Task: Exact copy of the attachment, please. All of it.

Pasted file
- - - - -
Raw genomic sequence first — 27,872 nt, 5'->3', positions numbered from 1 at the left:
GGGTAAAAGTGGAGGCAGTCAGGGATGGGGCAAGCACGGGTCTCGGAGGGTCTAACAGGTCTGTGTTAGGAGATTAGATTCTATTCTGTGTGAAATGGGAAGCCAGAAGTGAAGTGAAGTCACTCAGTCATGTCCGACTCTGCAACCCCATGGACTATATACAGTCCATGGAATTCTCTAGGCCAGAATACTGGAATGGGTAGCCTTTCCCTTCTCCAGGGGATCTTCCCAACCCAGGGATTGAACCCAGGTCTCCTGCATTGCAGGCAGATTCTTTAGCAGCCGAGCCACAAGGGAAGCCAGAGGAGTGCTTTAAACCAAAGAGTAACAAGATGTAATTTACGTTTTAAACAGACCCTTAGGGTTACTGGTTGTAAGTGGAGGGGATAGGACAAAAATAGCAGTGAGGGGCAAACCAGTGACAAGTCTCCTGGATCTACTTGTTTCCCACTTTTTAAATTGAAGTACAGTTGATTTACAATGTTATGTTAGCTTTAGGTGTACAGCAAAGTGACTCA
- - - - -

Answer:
Raw genomic sequence first — 27,872 nt, 5'->3', positions numbered from 1 at the left:
GGGTAAAAGTGGAGGCAGTCAGGGATGGGGCAAGCACGGGTCTCGGAGGGTCTAACAGGTCTGTGTTAGGAGATTAGATTCTATTCTGTGTGAAATGGGAAGCCAGAAGTGAAGTGAAGTCACTCAGTCATGTCCGACTCTGCAACCCCATGGACTATATACAGTCCATGGAATTCTCTAGGCCAGAATACTGGAATGGGTAGCCTTTCCCTTCTCCAGGGGATCTTCCCAACCCAGGGATTGAACCCAGGTCTCCTGCATTGCAGGCAGATTCTTTAGCAGCCGAGCCACAAGGGAAGCCAGAGGAGTGCTTTAAACCAAAGAGTAACAAGATGTAATTTACGTTTTAAACAGACCCTTAGGGTTACTGGTTGTAAGTGGAGGGGATAGGACAAAAATAGCAGTGAGGGGCAAACCAGTGACAAGTCTCCTGGATCTACTTGTTTCCCACTTTTTAAATTGAAGTACAGTTGATTTACAATGTTATGTTAGCTTTAGGTGTACAGCAAAGTGACTCA